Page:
Processes executed by the robot control device 40 and the laser sensor control section 20 in the aforementioned prior conditions and arrangements will now be described with reference to the flowchart of FIG. 5 and the diagrams of FIGS. 6 to 8.

A robot attitude adjustment process is started with the initial value of an index k at 1 (k=1). First, one block of the operational program is read by means of the robot control device 40, and the robot is moved to the laser sensor detection angle adjustment position P0 (Step S1). Then, the laser sensor detection angle adjustment command is delivered from the robot control device 40 to the laser sensor control section 20 (Step S2). On receiving this command, the control section 20 starts laser beam scanning, and immediately executes a first cycle of reading-scanning operation of the CCD light detector (Step S3).

The light detection output of each cell, obtained by the reading-scanning operation, is subjected to processes such as A/D conversion in the signal detecting unit 24 (see FIG. 1), and is temporarily stored in a memory region of an address number assigned to each cell. Further, the detection output is analyzed in accordance with an analysis program by the CPU 41, and cell numbers i for the maximum detection outputs and values βi of the maximum detection outputs are stored (Step S5).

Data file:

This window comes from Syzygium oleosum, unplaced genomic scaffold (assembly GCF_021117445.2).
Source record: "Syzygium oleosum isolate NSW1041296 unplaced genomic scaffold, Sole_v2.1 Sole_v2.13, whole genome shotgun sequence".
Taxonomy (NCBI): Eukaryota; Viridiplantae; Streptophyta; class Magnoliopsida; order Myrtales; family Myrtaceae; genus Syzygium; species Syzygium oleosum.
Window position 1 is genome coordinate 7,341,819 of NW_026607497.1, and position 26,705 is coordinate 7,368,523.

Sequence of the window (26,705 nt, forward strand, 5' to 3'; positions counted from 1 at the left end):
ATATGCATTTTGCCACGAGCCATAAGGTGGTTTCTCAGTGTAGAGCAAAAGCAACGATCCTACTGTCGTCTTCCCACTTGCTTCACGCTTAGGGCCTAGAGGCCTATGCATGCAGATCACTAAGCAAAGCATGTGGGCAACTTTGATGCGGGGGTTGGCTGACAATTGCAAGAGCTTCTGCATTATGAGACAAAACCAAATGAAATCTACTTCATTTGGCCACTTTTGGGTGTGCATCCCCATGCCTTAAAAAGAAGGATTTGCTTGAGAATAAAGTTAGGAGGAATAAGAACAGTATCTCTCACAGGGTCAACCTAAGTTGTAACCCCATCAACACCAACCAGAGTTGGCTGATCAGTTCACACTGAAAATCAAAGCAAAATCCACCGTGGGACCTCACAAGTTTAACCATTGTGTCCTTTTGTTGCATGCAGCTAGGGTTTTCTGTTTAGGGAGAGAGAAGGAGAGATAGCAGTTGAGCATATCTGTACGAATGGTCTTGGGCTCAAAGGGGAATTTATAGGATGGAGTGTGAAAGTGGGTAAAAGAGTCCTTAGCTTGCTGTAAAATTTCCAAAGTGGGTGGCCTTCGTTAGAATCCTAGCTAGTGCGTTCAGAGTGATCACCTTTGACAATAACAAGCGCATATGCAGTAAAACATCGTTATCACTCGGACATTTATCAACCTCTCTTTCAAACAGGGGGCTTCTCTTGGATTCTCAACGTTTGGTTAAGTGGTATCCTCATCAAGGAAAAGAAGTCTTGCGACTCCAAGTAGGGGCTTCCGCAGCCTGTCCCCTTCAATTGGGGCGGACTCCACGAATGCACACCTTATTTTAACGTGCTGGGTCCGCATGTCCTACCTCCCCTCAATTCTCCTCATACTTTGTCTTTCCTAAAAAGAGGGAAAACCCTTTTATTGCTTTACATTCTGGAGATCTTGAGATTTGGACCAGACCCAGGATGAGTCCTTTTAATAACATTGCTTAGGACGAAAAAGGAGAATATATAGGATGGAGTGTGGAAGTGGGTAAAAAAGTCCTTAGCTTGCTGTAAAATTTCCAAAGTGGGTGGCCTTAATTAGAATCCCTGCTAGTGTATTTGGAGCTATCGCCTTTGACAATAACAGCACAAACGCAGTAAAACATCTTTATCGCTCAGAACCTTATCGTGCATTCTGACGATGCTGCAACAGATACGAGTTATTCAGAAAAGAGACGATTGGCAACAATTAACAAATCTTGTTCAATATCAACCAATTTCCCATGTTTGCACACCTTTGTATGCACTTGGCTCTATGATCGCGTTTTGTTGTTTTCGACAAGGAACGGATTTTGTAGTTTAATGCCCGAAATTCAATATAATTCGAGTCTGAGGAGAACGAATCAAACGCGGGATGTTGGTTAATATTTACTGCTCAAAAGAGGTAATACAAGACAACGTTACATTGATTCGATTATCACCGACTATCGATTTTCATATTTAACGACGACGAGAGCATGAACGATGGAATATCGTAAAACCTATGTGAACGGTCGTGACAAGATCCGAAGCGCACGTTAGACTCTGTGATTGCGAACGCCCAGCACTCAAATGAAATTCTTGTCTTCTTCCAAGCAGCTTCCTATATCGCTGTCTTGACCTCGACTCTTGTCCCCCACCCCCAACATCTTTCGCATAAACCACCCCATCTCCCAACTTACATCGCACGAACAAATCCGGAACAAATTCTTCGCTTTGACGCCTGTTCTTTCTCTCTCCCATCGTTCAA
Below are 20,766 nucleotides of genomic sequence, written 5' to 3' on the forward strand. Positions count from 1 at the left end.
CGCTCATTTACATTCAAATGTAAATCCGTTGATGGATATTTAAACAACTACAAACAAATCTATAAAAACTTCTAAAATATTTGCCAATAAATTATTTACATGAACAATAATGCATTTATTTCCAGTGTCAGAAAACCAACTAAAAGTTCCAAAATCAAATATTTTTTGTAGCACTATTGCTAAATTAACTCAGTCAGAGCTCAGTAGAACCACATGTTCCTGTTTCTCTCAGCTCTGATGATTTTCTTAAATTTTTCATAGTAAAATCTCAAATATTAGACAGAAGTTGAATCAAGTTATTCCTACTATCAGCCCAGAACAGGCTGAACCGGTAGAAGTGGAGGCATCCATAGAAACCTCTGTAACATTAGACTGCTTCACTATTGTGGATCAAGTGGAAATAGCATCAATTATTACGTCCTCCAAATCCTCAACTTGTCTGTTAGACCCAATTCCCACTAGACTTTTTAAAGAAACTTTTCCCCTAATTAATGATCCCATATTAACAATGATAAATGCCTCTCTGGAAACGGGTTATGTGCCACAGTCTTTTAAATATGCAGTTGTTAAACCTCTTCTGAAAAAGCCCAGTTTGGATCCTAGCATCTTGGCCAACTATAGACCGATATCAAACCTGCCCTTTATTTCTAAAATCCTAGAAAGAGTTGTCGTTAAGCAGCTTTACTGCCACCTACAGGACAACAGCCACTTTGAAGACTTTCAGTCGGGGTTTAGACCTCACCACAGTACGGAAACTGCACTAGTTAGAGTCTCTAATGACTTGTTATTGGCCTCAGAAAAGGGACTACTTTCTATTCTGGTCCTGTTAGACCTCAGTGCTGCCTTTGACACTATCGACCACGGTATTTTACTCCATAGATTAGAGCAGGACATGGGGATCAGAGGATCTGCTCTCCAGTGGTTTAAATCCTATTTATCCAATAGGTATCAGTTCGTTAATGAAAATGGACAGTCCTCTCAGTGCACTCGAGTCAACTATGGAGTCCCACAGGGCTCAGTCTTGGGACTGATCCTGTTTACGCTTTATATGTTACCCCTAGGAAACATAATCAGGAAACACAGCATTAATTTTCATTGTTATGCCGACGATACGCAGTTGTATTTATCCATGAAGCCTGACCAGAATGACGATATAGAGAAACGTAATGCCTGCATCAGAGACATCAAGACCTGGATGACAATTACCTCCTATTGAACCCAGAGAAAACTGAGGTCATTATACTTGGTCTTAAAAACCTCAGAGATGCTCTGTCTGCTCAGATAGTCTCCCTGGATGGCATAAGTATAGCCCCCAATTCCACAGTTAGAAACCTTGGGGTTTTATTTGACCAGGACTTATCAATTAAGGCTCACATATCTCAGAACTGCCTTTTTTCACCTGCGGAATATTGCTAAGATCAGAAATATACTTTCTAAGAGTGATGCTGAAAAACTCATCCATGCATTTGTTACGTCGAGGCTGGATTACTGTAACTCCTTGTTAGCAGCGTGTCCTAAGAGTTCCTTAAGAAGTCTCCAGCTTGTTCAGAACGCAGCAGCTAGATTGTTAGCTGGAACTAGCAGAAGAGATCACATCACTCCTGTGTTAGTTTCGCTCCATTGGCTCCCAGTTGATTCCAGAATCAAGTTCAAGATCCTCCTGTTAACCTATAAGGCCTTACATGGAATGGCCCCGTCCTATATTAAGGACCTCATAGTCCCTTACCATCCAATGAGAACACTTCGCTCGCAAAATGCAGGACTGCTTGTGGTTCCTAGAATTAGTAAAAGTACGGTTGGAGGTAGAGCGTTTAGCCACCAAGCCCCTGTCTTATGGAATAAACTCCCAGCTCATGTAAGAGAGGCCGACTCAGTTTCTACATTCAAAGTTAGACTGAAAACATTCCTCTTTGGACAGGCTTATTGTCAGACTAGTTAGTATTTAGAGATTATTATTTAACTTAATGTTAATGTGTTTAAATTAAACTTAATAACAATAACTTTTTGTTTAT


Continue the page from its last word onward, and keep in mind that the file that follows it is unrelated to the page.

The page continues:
The reading period of the CCD light detector is set to be much shorter than the laser beam scanning period, so that the reading operation of the CCD light detector is executed many times before each cycle of laser beam scanning is finished. Thus, the aforementioned processes of Steps S4 and S5 are repeated many times in one cycle of laser beam scanning (N in Step S6). As a result, every cycle of laser beam scanning produces data for a large number of spots between a detection starting point (corresponding to cell number 0) and a detection end point (corresponding to cell number N) on the surface to be detected, that is, combinations of data on the number i of the cell which produced the maximum detection output for the individual spots and the values βi of those maximum detection outputs. In the case where those maximum detection output values βi is produced from the cell of number i and further considerable amount of laser beam is incident upon adjacent cells (e.g., those of numbers i-1 and i+1), the sum total of the detection output value βi for the cell of the number i and those of the adjacent cells may be regarded as the maximum value βi for the cell of number i.

When the completion of one cycle of laser beam scanning is detected (Y in Step S6), each of the maximum detection output values βi (i=1, 2, 3, . . . N) obtained as a result of the scanning is compared with the reference value α (Step S7), and whether or not βi>α holds for all the values βi is determined (Step S8).

Referring now to FIGS. 6 to 8, the robot attitude and transitions of the maximum detection output value βi detected depending on the attitude will be described.